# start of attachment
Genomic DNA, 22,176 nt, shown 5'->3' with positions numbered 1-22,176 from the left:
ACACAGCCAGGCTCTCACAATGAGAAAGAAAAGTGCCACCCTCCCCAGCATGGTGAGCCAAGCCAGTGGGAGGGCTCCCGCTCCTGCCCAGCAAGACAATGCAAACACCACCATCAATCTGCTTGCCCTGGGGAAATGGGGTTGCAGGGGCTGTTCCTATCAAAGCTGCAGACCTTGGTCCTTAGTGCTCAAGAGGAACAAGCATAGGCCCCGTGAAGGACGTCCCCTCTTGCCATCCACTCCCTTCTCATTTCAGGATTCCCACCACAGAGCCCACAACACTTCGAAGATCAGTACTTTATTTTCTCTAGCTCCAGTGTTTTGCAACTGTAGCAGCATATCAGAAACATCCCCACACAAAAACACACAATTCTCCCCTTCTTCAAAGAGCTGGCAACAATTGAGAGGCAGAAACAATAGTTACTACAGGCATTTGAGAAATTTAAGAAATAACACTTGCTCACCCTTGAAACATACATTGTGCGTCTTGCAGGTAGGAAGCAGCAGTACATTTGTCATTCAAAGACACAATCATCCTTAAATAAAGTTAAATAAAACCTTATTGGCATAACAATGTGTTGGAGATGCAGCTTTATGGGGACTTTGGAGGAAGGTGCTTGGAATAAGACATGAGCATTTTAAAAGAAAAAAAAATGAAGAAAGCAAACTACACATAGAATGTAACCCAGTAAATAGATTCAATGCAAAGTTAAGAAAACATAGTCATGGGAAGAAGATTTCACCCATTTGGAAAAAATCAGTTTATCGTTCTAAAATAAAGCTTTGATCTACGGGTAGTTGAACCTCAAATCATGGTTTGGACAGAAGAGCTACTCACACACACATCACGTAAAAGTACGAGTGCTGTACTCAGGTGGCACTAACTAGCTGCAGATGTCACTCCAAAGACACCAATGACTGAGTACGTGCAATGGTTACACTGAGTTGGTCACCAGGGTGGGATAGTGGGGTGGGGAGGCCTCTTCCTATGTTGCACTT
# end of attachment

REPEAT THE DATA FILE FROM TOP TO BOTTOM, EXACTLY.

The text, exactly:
Genomic DNA, 22,176 nt, shown 5'->3' with positions numbered 1-22,176 from the left:
ACACAGCCAGGCTCTCACAATGAGAAAGAAAAGTGCCACCCTCCCCAGCATGGTGAGCCAAGCCAGTGGGAGGGCTCCCGCTCCTGCCCAGCAAGACAATGCAAACACCACCATCAATCTGCTTGCCCTGGGGAAATGGGGTTGCAGGGGCTGTTCCTATCAAAGCTGCAGACCTTGGTCCTTAGTGCTCAAGAGGAACAAGCATAGGCCCCGTGAAGGACGTCCCCTCTTGCCATCCACTCCCTTCTCATTTCAGGATTCCCACCACAGAGCCCACAACACTTCGAAGATCAGTACTTTATTTTCTCTAGCTCCAGTGTTTTGCAACTGTAGCAGCATATCAGAAACATCCCCACACAAAAACACACAATTCTCCCCTTCTTCAAAGAGCTGGCAACAATTGAGAGGCAGAAACAATAGTTACTACAGGCATTTGAGAAATTTAAGAAATAACACTTGCTCACCCTTGAAACATACATTGTGCGTCTTGCAGGTAGGAAGCAGCAGTACATTTGTCATTCAAAGACACAATCATCCTTAAATAAAGTTAAATAAAACCTTATTGGCATAACAATGTGTTGGAGATGCAGCTTTATGGGGACTTTGGAGGAAGGTGCTTGGAATAAGACATGAGCATTTTAAAAGAAAAAAAAATGAAGAAAGCAAACTACACATAGAATGTAACCCAGTAAATAGATTCAATGCAAAGTTAAGAAAACATAGTCATGGGAAGAAGATTTCACCCATTTGGAAAAAATCAGTTTATCGTTCTAAAATAAAGCTTTGATCTACGGGTAGTTGAACCTCAAATCATGGTTTGGACAGAAGAGCTACTCACACACACATCACGTAAAAGTACGAGTGCTGTACTCAGGTGGCACTAACTAGCTGCAGATGTCACTCCAAAGACACCAATGACTGAGTACGTGCAATGGTTACACTGAGTTGGTCACCAGGGTGGGATAGTGGGGTGGGGAGGCCTCTTCCTATGTTGCACTT